While I really enjoyed this book, it’s hard for me to put my finger on just why it was better than the first.  I did find it interesting that in his Note from the Author, Dalglish mentioned that Dance of Blades was his favorite and needed the least amount of revision from its earlier, self-published form.  Something about it just rings truer, and I’m glad I took a chance on it.  If the books continue to improve like this, the series will definitely be one to follow and Dalglish will put his name on the same level as some of Fantasy Literature’s current big names.  I highly recommend Dance of Blades.

I received a preview copy of this book from Orbit Books in exchange for an honest review.

Tuesday, November 12, 2013

Justice League of America Vol.1: World's Most Dangerous by Geoff Johns - Book Review

From the publisher: Following the events of Throne of Atlantis, it is deemed nessesary to create a new Justice League.  This new superhero team is under the command of Col. Steve Travor, of the United States Military's A.R.G.U.S. division(Advanced Research Group Uniting Superhumans).  Signing up for duty with this new incarnation of the JLA are Catwoman, Katanna, Green Lantern, Green Arrow, Martian Manhunter, Steve Trevor, Hawkman, Star Girl and the long-awaited return of 80s superhero, Vibe.

Collects issues #1-7.

Justice League of America Vol. 1 contains the origin of the Justice League of America (JLA), Amanda Waller and A.R.G.U.S.’s direct response to the more world-spanning Justice League (which includes Batman, Superman, and Wonder Woman, among others).  The JLA is designed to be America’s defense against the Justice League in case they ever go rogue.  With that in mind, Waller and Steve Trevor (a former Justice League liaison) put together a team of disparate personalities but specific skill sets.  Trevor’s job is to get them to work as a team but without any time for the members to get used to each other.  Waller’s job is to make them “America’s Team”, including booking the young, Taylor Swift-esque Stargirl on all the morning talk shows as the public face of the team. Other team members include Martian Manhunter, Vibe, Catwoman, Hawkman, Green Arrow, Katana, and the new Green Lantern.  It’s an interesting concept, and it’s executed fairly well.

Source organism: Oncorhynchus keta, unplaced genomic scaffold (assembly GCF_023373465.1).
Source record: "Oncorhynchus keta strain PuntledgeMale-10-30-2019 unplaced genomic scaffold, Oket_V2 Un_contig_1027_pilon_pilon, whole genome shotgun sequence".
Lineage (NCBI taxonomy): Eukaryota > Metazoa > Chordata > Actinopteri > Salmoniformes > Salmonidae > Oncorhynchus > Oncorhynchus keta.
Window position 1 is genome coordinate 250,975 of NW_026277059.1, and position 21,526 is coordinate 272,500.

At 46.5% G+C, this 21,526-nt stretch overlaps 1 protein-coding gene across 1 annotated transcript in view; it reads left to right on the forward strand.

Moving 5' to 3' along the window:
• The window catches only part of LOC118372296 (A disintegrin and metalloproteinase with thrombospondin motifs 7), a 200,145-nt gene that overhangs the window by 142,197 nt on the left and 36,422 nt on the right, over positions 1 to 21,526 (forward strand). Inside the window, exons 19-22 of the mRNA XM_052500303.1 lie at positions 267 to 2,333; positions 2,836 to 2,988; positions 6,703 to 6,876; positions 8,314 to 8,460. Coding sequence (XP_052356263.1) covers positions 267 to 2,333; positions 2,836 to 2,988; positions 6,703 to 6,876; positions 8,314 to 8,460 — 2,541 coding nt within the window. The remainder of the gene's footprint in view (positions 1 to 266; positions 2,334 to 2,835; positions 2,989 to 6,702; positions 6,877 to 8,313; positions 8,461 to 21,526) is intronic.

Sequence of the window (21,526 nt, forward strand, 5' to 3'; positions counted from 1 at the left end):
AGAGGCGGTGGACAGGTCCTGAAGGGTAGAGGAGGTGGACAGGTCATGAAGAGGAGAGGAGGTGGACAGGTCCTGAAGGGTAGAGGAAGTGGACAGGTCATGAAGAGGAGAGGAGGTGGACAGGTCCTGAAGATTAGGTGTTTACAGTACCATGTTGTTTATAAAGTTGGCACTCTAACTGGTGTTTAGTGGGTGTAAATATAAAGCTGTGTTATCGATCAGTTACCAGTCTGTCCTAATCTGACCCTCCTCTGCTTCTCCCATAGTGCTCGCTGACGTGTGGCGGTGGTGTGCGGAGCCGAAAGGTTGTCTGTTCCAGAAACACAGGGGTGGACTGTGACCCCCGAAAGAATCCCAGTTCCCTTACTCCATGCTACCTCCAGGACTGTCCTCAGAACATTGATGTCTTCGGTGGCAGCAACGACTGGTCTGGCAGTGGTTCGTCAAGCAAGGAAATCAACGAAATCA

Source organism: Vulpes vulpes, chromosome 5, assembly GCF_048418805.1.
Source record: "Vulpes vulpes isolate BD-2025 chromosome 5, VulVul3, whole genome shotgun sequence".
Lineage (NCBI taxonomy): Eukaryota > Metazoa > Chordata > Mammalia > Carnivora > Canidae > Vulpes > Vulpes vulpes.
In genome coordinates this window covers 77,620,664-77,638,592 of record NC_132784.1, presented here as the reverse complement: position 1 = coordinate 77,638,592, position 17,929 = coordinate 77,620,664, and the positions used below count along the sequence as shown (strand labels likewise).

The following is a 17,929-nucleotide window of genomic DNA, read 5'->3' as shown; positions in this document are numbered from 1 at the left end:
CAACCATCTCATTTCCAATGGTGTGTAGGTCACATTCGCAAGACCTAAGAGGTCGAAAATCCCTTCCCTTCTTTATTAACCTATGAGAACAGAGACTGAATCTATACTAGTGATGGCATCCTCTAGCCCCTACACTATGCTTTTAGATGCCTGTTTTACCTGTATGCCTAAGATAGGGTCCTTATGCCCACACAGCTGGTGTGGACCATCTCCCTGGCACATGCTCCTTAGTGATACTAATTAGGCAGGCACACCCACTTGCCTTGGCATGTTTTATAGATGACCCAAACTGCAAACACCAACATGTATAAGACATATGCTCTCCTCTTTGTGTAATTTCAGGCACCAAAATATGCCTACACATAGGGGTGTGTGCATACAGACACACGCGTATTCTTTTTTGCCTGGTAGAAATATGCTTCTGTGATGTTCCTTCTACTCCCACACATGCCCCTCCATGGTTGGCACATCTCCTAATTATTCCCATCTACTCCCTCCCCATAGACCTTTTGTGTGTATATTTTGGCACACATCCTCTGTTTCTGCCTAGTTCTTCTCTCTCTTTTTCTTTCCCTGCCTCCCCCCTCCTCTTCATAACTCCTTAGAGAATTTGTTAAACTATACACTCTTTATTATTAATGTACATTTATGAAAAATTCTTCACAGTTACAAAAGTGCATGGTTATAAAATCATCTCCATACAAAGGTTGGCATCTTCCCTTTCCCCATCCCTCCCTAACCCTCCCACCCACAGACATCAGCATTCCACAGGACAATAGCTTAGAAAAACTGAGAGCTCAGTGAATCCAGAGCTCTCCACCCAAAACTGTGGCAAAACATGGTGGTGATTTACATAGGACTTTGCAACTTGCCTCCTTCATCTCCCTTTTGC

My biggest complaint isn’t with Geoff Johns’s story, but the way this collection is put together.  The first several chapters form one coherent story, but from then on it’s a mess.  There is a tie-in with the Trinity War story running through all the Justice League titles in their various incarnations.  Several times the reader is dropped into the action with no explanation given and no background to what is going on. These are just a couple of chapters of a larger story going on, but the JLA portion can’t really be read by itself.  This part would have been much better served as part of a Trinity War collection, rather than a Justice League of America collection. The last portion of the book contains the Martian Manhunter back-up features, and they are pretty good.  They add a nice dimension to the character, and in one case actually show important information to understanding an event earlier in the book.
I liked this book and the team, and look forward to reading their further adventures.  However, I hope DC does a better job putting the stories together in future books.
I received a preview copy of this book from DC Comics in exchange for an honest review.